The elderly woman in the story (“in a time before this time”) has been abandoned (it seems) by her children and her husband is ‘gone’. She takes comfort in nature, especially the moon, which is her ‘elder’, her counsel, the thing she clings to. The boy stays hidden for some time, fending for himself, and I like that Leedahl chose this path for him, showing the parallel between the two, that both are alone and abandoned but both are also capable on their own, that their coming together isn’t out of cloying necessity. Because the woman does eventually discover the boy and gives him a home and he’s helpful around the place and the reader can finally exhale with the rightness of it all but Leedahl doesn’t treat this with the expected sentimentality of ‘happy endings’. These are very much two different people building a life together… quietly, simply, respectfully, and with a silent gratitude the reader can hear loud and clear.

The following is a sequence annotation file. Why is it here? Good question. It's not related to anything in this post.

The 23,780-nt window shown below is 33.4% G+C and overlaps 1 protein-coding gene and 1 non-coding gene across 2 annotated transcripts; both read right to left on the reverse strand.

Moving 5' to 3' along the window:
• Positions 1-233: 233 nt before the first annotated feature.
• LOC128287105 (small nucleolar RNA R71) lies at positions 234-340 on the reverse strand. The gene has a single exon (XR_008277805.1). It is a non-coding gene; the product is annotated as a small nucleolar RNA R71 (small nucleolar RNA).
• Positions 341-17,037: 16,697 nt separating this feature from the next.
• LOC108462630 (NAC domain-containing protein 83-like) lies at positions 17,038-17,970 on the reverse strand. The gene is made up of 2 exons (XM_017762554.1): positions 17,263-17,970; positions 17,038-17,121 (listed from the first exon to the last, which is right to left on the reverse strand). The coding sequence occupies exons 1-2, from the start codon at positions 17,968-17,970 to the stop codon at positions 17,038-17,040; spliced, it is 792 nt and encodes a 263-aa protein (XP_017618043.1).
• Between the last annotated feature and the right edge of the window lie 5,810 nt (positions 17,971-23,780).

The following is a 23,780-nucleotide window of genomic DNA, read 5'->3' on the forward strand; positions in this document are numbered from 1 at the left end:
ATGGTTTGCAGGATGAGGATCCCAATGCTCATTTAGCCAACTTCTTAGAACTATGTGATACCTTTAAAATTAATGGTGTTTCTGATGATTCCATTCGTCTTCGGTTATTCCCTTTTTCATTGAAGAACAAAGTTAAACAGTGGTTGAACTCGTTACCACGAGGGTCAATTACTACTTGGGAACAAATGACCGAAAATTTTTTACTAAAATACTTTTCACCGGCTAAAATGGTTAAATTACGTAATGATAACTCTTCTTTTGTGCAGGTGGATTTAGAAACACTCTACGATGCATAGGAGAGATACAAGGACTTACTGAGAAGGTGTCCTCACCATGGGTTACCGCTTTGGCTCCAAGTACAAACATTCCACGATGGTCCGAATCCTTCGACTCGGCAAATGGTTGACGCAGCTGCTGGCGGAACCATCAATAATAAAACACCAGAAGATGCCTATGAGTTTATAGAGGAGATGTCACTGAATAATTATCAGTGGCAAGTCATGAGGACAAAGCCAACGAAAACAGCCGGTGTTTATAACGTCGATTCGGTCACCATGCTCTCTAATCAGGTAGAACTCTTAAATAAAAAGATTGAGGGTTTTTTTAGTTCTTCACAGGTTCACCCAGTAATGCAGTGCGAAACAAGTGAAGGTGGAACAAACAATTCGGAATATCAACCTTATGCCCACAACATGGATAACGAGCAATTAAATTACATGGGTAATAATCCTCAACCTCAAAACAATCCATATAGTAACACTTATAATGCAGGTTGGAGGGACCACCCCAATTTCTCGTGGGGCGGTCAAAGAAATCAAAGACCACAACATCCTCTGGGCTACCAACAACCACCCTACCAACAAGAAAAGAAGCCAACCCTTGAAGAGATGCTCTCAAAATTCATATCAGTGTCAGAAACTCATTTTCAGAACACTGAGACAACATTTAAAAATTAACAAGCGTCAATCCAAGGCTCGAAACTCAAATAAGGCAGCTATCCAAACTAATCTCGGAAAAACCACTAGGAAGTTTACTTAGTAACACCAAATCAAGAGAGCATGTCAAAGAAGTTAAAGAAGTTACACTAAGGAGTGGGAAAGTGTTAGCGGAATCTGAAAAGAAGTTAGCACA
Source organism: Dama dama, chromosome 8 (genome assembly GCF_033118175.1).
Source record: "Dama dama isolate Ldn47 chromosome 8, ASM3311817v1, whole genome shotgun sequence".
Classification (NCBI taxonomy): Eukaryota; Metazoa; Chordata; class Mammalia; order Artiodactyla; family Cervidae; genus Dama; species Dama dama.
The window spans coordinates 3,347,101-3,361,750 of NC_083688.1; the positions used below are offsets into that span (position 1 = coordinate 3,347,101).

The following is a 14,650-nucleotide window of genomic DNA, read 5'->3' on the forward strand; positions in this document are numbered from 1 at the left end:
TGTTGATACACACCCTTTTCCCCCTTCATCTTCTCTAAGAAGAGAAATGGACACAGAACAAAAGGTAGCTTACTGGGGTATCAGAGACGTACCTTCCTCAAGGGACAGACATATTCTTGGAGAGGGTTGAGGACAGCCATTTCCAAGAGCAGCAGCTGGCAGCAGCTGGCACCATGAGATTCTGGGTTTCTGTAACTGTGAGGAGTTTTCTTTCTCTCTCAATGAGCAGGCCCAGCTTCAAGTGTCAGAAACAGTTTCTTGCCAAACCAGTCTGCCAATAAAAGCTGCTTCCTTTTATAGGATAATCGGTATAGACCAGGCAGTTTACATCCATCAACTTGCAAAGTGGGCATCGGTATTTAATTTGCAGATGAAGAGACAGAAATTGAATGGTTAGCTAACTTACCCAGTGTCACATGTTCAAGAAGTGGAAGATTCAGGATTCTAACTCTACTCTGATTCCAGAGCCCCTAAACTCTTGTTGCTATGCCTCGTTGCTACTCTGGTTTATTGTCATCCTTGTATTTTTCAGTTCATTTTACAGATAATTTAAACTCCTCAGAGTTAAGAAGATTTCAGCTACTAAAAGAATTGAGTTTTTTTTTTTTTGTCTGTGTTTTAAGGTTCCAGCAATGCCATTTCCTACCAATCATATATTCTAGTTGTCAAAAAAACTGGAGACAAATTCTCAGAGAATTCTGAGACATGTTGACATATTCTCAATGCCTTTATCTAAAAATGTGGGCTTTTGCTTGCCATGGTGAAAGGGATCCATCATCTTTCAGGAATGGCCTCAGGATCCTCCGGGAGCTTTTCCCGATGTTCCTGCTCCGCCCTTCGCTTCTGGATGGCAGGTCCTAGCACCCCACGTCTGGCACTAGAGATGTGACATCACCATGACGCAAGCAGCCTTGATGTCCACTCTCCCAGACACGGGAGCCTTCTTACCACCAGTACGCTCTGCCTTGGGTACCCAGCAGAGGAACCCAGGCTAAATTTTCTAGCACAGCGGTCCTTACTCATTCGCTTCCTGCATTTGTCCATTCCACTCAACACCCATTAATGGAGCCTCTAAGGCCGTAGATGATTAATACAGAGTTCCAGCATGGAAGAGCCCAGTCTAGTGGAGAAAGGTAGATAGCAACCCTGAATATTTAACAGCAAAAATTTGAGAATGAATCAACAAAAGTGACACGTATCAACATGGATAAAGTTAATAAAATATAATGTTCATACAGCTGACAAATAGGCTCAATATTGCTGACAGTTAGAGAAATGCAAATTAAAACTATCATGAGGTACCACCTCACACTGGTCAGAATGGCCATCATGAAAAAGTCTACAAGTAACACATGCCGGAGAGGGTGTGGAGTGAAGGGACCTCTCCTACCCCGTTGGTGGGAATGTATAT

What a happy trip it would be to chat with a child as the book is read aloud, to ask questions, like why did no one want the boy and how must he have felt not only losing his mother, but then being abandoned and when he was living by his wits in the woods, what did he eat? (answer: “what the birds left after their fill of crusts and corn and seeds” ) and how did he feel in that chicken coop — and how did the chickens feel??? — and why was the woman so connected to the moon and what would have been the hardest part for the boy and the woman as they formed this new life as a family…

Because what Leedahl does best is tell a story that makes you actually sit up and take notice, to think about people… of all ages, and circumstances.

Which is so much more than telling a story.

 

 

say their names

 

Geneviève Bergeron (born 1968), civil engineering student

Hélène Colgan (born 1966), mechanical engineering student

Nathalie Croteau (born 1966), mechanical engineering student

Barbara Daigneault (born 1967), mechanical engineering student

Anne-Marie Edward (born 1968), chemical engineering student

Maud Haviernick (born 1960), materials engineering student

Maryse Laganière (born 1964), budget clerk in the École Polytechnique’s finance department

Maryse Leclair (born 1966), materials engineering student

Anne-Marie Lemay (born 1967), mechanical engineering student

Sonia Pelletier (born 1961), mechanical engineering student

Michèle Richard (born 1968), materials engineering student